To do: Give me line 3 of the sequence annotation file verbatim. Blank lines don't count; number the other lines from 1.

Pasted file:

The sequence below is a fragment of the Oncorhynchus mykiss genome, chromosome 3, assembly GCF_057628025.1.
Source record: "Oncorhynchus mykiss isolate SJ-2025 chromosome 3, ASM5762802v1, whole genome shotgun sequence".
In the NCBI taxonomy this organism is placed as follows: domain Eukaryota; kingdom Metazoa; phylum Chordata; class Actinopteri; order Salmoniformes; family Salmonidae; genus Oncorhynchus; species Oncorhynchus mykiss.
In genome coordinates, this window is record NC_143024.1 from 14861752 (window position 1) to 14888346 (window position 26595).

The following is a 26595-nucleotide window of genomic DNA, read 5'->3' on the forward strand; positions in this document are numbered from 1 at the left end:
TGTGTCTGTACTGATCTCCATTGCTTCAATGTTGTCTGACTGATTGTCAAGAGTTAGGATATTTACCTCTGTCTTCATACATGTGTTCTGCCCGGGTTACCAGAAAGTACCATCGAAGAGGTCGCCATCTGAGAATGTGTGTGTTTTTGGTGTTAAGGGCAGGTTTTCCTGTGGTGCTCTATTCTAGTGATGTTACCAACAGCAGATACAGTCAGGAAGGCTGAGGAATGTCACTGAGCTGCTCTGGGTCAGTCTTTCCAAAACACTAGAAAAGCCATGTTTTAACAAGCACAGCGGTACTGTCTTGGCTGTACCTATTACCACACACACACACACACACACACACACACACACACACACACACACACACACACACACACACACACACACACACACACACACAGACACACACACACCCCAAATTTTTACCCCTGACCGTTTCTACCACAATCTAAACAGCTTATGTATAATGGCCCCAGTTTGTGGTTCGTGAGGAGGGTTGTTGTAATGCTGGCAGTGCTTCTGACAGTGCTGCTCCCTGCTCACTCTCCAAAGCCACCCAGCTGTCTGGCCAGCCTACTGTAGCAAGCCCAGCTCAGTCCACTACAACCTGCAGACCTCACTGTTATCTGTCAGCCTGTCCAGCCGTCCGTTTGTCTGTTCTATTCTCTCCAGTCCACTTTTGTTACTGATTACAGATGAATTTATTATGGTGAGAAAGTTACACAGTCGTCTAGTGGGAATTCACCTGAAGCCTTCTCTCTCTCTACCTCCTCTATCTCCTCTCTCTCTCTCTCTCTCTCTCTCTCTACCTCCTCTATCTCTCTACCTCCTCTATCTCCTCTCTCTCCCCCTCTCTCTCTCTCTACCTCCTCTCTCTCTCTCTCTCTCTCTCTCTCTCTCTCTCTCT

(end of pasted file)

In the NCBI taxonomy this organism is placed as follows: domain Eukaryota; kingdom Metazoa; phylum Chordata; class Actinopteri; order Salmoniformes; family Salmonidae; genus Oncorhynchus; species Oncorhynchus mykiss.